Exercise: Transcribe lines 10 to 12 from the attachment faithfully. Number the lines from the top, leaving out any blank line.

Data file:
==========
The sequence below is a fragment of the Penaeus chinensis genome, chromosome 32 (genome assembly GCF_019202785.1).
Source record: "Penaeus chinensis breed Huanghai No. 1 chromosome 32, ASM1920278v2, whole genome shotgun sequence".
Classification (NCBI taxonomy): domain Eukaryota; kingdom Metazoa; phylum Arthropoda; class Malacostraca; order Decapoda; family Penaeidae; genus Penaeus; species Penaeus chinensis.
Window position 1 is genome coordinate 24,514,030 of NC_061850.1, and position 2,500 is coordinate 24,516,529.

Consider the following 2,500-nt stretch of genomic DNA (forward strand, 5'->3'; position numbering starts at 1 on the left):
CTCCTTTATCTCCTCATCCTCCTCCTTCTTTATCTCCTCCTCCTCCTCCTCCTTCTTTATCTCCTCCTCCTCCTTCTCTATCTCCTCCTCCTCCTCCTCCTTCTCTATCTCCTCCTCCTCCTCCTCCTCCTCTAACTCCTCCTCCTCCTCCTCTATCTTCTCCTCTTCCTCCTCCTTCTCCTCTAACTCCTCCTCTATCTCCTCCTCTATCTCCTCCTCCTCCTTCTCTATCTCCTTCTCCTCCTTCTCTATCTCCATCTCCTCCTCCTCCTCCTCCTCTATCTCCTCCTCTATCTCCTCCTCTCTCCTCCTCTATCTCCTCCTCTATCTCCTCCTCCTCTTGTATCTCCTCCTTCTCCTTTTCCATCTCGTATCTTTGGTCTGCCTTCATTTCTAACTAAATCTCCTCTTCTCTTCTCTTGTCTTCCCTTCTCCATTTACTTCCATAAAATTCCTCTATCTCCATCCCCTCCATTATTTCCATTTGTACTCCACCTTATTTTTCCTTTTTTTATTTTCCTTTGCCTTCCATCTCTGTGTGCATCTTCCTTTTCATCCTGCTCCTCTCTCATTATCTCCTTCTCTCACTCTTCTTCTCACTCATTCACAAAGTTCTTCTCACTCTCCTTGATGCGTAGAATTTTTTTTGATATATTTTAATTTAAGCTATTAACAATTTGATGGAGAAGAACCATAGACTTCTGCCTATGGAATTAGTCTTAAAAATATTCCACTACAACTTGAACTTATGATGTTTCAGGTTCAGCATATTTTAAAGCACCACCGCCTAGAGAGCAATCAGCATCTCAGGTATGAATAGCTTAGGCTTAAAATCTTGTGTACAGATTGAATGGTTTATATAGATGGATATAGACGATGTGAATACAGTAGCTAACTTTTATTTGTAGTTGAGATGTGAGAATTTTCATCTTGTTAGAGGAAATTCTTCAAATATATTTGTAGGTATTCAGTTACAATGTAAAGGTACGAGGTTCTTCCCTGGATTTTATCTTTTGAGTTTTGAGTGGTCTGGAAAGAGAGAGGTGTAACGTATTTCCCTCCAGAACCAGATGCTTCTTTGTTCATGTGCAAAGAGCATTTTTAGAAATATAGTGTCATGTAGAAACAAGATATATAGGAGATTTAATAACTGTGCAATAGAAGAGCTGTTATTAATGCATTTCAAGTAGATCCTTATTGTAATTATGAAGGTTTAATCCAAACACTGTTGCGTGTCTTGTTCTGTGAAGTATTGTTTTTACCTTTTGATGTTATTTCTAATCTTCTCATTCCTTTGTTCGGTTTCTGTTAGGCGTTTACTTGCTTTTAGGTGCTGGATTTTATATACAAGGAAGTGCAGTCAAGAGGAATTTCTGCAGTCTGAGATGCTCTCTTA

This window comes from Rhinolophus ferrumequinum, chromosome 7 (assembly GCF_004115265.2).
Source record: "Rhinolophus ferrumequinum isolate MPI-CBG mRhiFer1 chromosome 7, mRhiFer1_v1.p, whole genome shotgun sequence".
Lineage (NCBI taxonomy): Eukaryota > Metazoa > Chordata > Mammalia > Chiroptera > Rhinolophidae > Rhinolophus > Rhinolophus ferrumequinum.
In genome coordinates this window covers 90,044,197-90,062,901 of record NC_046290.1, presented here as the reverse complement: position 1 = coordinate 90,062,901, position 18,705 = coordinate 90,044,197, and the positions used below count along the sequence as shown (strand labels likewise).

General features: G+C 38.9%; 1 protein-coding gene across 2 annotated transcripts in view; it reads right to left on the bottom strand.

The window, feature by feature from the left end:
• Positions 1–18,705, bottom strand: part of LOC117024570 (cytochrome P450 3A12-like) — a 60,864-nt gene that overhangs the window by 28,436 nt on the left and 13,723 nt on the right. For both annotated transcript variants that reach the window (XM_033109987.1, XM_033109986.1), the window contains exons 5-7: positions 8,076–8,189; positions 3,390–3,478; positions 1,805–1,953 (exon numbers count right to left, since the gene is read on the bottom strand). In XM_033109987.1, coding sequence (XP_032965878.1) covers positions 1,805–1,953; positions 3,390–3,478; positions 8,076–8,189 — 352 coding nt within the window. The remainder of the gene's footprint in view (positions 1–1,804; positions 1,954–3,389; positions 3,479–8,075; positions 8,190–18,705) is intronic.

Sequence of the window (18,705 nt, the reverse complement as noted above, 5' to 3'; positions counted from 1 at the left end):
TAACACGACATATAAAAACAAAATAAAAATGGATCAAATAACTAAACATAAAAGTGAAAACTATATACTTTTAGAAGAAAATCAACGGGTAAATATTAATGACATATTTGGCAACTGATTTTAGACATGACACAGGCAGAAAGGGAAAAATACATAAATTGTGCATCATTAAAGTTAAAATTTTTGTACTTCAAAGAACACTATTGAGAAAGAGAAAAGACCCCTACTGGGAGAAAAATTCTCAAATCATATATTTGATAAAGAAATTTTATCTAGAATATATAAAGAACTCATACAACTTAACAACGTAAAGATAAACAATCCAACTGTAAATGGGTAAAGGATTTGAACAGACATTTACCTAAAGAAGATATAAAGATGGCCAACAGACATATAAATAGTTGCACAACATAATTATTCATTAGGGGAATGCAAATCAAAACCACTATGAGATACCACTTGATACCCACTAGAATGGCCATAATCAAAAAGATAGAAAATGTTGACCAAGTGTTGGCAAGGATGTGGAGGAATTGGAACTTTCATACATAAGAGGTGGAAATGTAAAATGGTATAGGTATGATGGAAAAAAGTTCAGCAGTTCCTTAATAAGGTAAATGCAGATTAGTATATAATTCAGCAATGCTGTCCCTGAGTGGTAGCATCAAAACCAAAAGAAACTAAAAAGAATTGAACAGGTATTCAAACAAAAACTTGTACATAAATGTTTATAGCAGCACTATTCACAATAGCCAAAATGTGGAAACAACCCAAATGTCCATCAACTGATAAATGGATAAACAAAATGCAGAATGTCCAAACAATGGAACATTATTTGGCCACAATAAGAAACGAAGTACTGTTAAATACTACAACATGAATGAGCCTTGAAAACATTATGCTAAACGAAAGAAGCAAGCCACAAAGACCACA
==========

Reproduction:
In genome coordinates this window covers 90,044,197-90,062,901 of record NC_046290.1, presented here as the reverse complement: position 1 = coordinate 90,062,901, position 18,705 = coordinate 90,044,197, and the positions used below count along the sequence as shown (strand labels likewise).

General features: G+C 38.9%; 1 protein-coding gene across 2 annotated transcripts in view; it reads right to left on the bottom strand.

The window, feature by feature from the left end: